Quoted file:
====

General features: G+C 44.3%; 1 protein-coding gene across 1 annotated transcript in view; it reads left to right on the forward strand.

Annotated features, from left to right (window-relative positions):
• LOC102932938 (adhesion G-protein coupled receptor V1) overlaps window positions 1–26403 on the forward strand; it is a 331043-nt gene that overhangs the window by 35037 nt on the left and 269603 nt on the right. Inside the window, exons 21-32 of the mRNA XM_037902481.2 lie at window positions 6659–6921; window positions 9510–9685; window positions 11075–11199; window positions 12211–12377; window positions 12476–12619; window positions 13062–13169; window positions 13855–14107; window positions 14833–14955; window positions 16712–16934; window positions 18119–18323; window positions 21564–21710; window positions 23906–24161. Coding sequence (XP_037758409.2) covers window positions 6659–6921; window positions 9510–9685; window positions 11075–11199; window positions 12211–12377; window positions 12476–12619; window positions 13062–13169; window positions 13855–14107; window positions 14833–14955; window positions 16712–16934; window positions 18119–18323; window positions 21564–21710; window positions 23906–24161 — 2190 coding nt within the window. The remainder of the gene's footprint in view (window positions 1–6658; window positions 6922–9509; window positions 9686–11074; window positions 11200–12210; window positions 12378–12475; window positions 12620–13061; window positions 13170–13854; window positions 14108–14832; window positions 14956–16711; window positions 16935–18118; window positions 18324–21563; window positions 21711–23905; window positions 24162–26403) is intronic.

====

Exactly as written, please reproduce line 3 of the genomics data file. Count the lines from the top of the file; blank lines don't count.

• LOC102932938 (adhesion G-protein coupled receptor V1) overlaps window positions 1–26403 on the forward strand; it is a 331043-nt gene that overhangs the window by 35037 nt on the left and 269603 nt on the right. Inside the window, exons 21-32 of the mRNA XM_037902481.2 lie at window positions 6659–6921; window positions 9510–9685; window positions 11075–11199; window positions 12211–12377; window positions 12476–12619; window positions 13062–13169; window positions 13855–14107; window positions 14833–14955; window positions 16712–16934; window positions 18119–18323; window positions 21564–21710; window positions 23906–24161. Coding sequence (XP_037758409.2) covers window positions 6659–6921; window positions 9510–9685; window positions 11075–11199; window positions 12211–12377; window positions 12476–12619; window positions 13062–13169; window positions 13855–14107; window positions 14833–14955; window positions 16712–16934; window positions 18119–18323; window positions 21564–21710; window positions 23906–24161 — 2190 coding nt within the window. The remainder of the gene's footprint in view (window positions 1–6658; window positions 6922–9509; window positions 9686–11074; window positions 11200–12210; window positions 12378–12475; window positions 12620–13061; window positions 13170–13854; window positions 14108–14832; window positions 14956–16711; window positions 16935–18118; window positions 18324–21563; window positions 21711–23905; window positions 24162–26403) is intronic.